1909 — St. Paul No. 2 Mine Fire, Cherry, Illinois — ” . . . there were 259 men and boys who were never saved despite great deeds of heroism by volunteer rescue teams. Sadly, that heroism was rewarded with death for no less than twelve of the rescuers. They were a hastily assembled team of people from the town who went down in the cage six times, each time dragging more miners to safety. From the seventh trip into the hell below, however, none returned alive.”
1910 — Victor American No. 3 Mine Fire, Delagua, Colorado — A member of the rescue crew who gave his breathing apparatus to one of the four men found behind a barricade stayed behind to wait for the party’s return. He was later found overcome in another part of the mine and died the next morning.
1911 — Adrian Mine Explosion, Punxsutawney, Pennsylvania — It is believed that the six dead miners, realizing that there had been an explosion, dropped their dinner buckets and ran further into the mine to rescue their fellow workmen. The dinner buckets were found about a mile and a half from the innermost workings of the mine, which is five miles from the entrance.
1948 — Nethken Mine Asphyxiations, Kitzmiller, Maryland — One of those suffocated in the Nethken Mine was a miner, Robert Jackson from Kitzmiller, Maryland, age 25, who had gone down the shaft to warn the other 4 miners of the danger and lead them out. He had been married less than 6 months.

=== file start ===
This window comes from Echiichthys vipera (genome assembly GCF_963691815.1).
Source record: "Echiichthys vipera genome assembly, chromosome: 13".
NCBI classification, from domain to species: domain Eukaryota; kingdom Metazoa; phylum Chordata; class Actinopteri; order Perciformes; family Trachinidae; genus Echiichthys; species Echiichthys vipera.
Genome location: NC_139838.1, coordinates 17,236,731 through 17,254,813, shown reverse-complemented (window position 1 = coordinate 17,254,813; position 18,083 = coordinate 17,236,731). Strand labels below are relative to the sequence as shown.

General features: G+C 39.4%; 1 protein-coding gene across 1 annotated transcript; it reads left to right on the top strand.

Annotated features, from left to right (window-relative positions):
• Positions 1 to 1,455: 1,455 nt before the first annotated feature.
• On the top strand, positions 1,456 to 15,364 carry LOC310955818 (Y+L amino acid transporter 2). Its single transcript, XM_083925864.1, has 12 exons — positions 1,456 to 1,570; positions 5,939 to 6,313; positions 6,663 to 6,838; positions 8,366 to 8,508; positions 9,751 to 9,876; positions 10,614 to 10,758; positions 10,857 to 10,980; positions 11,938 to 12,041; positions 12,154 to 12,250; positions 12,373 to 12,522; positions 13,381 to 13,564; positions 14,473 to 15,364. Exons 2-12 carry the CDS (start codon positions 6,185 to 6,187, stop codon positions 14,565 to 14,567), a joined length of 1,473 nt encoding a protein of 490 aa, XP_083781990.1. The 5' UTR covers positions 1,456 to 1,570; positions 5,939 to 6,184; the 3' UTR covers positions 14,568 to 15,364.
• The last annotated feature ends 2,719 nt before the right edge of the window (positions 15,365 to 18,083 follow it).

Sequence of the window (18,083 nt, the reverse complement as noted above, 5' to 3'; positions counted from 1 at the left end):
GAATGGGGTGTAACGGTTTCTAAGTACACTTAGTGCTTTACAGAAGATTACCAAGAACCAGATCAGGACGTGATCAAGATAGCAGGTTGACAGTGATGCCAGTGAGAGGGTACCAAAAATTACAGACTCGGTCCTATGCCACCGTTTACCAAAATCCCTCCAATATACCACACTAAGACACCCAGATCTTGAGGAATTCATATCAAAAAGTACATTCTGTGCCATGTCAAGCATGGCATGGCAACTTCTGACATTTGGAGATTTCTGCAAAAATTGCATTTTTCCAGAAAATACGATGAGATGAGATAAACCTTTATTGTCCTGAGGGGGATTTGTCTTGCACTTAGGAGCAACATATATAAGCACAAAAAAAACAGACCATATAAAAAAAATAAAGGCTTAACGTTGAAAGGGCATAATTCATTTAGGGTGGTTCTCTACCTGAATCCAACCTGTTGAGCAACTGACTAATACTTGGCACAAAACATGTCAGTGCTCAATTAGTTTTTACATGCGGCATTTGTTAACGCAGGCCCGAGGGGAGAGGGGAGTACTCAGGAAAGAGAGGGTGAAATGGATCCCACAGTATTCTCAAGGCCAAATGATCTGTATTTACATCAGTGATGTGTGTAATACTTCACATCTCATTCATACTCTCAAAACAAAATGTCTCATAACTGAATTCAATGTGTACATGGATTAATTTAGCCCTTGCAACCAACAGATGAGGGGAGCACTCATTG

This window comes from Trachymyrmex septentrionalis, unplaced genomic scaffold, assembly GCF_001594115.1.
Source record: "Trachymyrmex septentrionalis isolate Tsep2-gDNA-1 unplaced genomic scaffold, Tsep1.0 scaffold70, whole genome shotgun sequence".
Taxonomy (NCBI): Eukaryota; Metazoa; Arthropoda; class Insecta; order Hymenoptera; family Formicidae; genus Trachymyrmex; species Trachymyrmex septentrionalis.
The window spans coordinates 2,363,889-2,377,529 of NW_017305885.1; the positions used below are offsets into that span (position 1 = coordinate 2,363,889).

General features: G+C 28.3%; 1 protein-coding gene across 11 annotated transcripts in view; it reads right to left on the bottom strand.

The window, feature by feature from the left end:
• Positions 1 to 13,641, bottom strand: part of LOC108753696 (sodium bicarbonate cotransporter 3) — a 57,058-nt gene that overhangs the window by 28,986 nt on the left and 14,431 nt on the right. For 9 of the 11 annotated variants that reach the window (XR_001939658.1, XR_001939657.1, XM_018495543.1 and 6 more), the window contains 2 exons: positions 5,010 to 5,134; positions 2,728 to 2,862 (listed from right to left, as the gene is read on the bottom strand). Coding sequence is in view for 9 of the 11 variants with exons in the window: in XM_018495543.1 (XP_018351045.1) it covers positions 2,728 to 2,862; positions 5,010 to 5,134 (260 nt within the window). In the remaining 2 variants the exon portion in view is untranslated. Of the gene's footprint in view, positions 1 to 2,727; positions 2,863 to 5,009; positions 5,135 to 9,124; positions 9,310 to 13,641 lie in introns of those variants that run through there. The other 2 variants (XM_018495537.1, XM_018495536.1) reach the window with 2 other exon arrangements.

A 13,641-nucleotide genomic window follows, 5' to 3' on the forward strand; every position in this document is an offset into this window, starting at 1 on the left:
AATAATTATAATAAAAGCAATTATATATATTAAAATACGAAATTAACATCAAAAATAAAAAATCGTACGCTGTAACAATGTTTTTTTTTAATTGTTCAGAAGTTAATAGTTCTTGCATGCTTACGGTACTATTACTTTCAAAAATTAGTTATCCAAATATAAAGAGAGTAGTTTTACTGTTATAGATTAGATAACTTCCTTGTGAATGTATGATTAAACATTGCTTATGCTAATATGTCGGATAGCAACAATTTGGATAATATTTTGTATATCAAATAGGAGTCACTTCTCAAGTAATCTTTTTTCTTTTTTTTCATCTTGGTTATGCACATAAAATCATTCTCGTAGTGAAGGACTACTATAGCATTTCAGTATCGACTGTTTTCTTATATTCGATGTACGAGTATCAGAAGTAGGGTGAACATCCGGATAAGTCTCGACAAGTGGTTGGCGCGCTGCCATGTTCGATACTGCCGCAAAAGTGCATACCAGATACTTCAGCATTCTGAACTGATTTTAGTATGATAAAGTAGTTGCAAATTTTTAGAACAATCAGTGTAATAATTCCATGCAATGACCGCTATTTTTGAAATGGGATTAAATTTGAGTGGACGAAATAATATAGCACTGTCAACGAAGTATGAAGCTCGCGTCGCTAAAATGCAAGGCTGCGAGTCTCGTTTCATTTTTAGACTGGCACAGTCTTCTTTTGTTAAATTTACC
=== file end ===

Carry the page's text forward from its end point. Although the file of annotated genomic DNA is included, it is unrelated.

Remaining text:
2013 — Revenue-Virginius Mine Asphyxiation, Ouray, Colorado — A miner, Nicholas Cappanno, did not return from an area of the mine where an explosive had been previously detonated. The shift foreman, Rick Williams, went in to search for him. Eventually they were both found by other miners working in the area, and those miners immediately evacuated the mine. Mine rescue teams entered the mine and found the two others. During the recovery operation, they detected fatal levels of carbon monoxide. The teams brought the victims to the surface. Twenty miners were taken to the hospital, and three were kept overnight. All 20 were subsequently released.
Note: In all, 68 successful mine rescues, and 84 incidents of rescuer deaths have been located. If others are known, please contact Rob at email@example.com and I’ll research them further.
Thanks for the share, RM!